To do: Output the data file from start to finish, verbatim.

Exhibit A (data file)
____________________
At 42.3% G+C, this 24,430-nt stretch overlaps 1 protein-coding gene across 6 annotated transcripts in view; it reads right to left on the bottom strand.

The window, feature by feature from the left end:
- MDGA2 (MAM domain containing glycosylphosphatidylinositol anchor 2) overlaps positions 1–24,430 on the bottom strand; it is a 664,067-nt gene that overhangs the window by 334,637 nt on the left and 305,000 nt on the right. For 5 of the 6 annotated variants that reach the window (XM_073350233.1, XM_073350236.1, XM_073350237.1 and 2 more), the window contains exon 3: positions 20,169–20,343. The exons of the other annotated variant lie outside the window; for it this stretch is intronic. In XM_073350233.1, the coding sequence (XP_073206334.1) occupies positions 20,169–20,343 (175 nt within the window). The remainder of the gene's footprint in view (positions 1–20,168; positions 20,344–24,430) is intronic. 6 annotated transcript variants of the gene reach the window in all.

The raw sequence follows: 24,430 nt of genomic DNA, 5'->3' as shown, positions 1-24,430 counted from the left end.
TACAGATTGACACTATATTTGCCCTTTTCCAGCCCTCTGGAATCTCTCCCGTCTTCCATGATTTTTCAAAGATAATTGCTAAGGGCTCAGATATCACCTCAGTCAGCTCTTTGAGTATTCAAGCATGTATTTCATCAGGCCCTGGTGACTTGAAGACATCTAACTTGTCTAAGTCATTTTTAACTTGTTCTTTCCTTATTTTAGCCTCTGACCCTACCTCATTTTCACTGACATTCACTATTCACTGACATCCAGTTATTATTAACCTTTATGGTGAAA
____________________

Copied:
At 42.3% G+C, this 24,430-nt stretch overlaps 1 protein-coding gene across 6 annotated transcripts in view; it reads right to left on the bottom strand.

The window, feature by feature from the left end:
- MDGA2 (MAM domain containing glycosylphosphatidylinositol anchor 2) overlaps positions 1–24,430 on the bottom strand; it is a 664,067-nt gene that overhangs the window by 334,637 nt on the left and 305,000 nt on the right. For 5 of the 6 annotated variants that reach the window (XM_073350233.1, XM_073350236.1, XM_073350237.1 and 2 more), the window contains exon 3: positions 20,169–20,343. The exons of the other annotated variant lie outside the window; for it this stretch is intronic. In XM_073350233.1, the coding sequence (XP_073206334.1) occupies positions 20,169–20,343 (175 nt within the window). The remainder of the gene's footprint in view (positions 1–20,168; positions 20,344–24,430) is intronic. 6 annotated transcript variants of the gene reach the window in all.

The raw sequence follows: 24,430 nt of genomic DNA, 5'->3' as shown, positions 1-24,430 counted from the left end.
TACAGATTGACACTATATTTGCCCTTTTCCAGCCCTCTGGAATCTCTCCCGTCTTCCATGATTTTTCAAAGATAATTGCTAAGGGCTCAGATATCACCTCAGTCAGCTCTTTGAGTATTCAAGCATGTATTTCATCAGGCCCTGGTGACTTGAAGACATCTAACTTGTCTAAGTCATTTTTAACTTGTTCTTTCCTTATTTTAGCCTCTGACCCTACCTCATTTTCACTGACATTCACTATTCACTGACATCCAGTTATTATTAACCTTTATGGTGAAA